Macbeth… it is the first scene of the first act that ha always troubled me. As a rule, thundering voices… when shall we three meet again, flash of lightning, thunder and all of that. Instead of that, a quiet room, a big bed… Lady Macbeth, asleep. And behind the curtains you see a movement, at the beginning, it grows, this movement, one, two, three and then the gentle voices whispered, when shall we… they have been making a charm over her. They have been doing their wicked business. When shall we three meet again? Very quiet. And they answer, very quietly… and it goes on until the end of the scene. Paddock calls… fair is foul and foul is fair, hover through the fog and filthy air… sh… and at that moment… you hear in the distance the pipes of the scotch bagpipes playing… return of the army. Lady Macbeth makes a single movement of pain. This goes on more and more, the bagpipes. They steal away from the room and are gone. Very quiet indeed.

With Shakespeare there is nothing real at all! I can’t exaggerate that too much. We spoil Shakespeare – have done so for years - by trying to make it fit in to a real house and a real room and real people. Nothing of the kind! It is a great dream. And If we can get that feeling which is in dream and in music then we are near to Shakespeare.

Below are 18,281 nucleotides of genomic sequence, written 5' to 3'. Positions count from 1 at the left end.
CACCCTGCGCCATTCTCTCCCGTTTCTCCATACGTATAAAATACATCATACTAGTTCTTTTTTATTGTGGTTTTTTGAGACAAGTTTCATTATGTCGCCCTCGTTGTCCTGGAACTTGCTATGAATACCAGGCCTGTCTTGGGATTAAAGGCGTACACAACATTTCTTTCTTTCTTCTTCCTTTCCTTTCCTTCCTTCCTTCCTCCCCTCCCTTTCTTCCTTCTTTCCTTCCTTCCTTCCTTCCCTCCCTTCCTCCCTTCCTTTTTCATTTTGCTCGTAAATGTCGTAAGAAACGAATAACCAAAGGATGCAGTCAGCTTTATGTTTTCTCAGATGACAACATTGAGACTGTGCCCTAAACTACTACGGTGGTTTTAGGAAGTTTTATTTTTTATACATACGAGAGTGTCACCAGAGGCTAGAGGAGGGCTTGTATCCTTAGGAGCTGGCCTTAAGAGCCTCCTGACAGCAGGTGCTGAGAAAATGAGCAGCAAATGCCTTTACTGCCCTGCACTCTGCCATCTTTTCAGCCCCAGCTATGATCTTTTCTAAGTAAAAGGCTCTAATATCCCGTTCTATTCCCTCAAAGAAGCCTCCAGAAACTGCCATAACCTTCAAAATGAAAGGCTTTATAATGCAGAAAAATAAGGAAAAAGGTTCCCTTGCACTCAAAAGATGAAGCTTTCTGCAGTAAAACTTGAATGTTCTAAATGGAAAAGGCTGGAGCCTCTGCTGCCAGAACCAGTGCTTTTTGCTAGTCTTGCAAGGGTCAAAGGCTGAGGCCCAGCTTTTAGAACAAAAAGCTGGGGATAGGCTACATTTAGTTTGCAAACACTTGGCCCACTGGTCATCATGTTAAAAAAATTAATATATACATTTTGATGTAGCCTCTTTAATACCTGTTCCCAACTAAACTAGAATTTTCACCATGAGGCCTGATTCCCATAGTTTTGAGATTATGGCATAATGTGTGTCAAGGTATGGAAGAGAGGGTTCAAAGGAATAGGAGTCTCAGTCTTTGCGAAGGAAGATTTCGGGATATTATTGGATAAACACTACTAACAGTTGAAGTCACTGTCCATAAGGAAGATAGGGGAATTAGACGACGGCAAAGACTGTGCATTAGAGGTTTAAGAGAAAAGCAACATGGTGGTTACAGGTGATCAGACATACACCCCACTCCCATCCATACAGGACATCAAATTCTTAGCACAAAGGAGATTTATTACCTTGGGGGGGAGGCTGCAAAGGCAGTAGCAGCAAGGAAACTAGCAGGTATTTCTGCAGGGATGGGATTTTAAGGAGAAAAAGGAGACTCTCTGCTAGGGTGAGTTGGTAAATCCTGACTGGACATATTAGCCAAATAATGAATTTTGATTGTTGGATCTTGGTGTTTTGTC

They were a loose set of prints. Then on the eve of being issued in my book which was entitled Towards a New Theatre. He took them and we began going through them. Every now and then he picked out certain designs and put them aside in a heap. These designs he now took up and spread out before him. Then, leaning back in his chair, he settled down and looked at them again saying a word that was more often used in Italy – bella, which means beautiful. But to receive praise was not my object in showing the designs to Salvini. I wanted to hear one thing from him, as a representative of the great days of acting, and one thing only. So I asked him, will you please tell me, can the actor act in such a scene? He turned around, for I was behind him, as if the ghost in Hamlet was about to appear before him… he frowned and he said, these scenes liberate the actor. They liberate him from the little gothic room in which he has been stuck. Then he touched one of the steps in one of the designs – you felt that he wanted to be moving on it. I then told him that in England actors put forward the argument that, although the scenes were beautiful in themselves, they were quite impossible to be acted in. His eyebrows went up and down rapidly. He touched the design again with the tip of his finger and he said in measured tones this: The actor that cannot act in that scene is no true artist. “Non e artiste.” [Sweeter, more encouraging things I have never yet had said to me by anyone in any theatre or by anyone with so ripe an experience. I had never before met a great actor of the past who told me that my scenes were good to act in, though often an incompetent actor had said they were impossible.] And so that first meeting with Tomasso Salvini in 1913 is one of the memorable days of my life. When old men of thirty or forty or fifty had seen a foe in me and looked upon me and my ideas as a danger to themselves, this young man of 82 or 84 saw a friend and gave me a guarantee that my principles will prevail.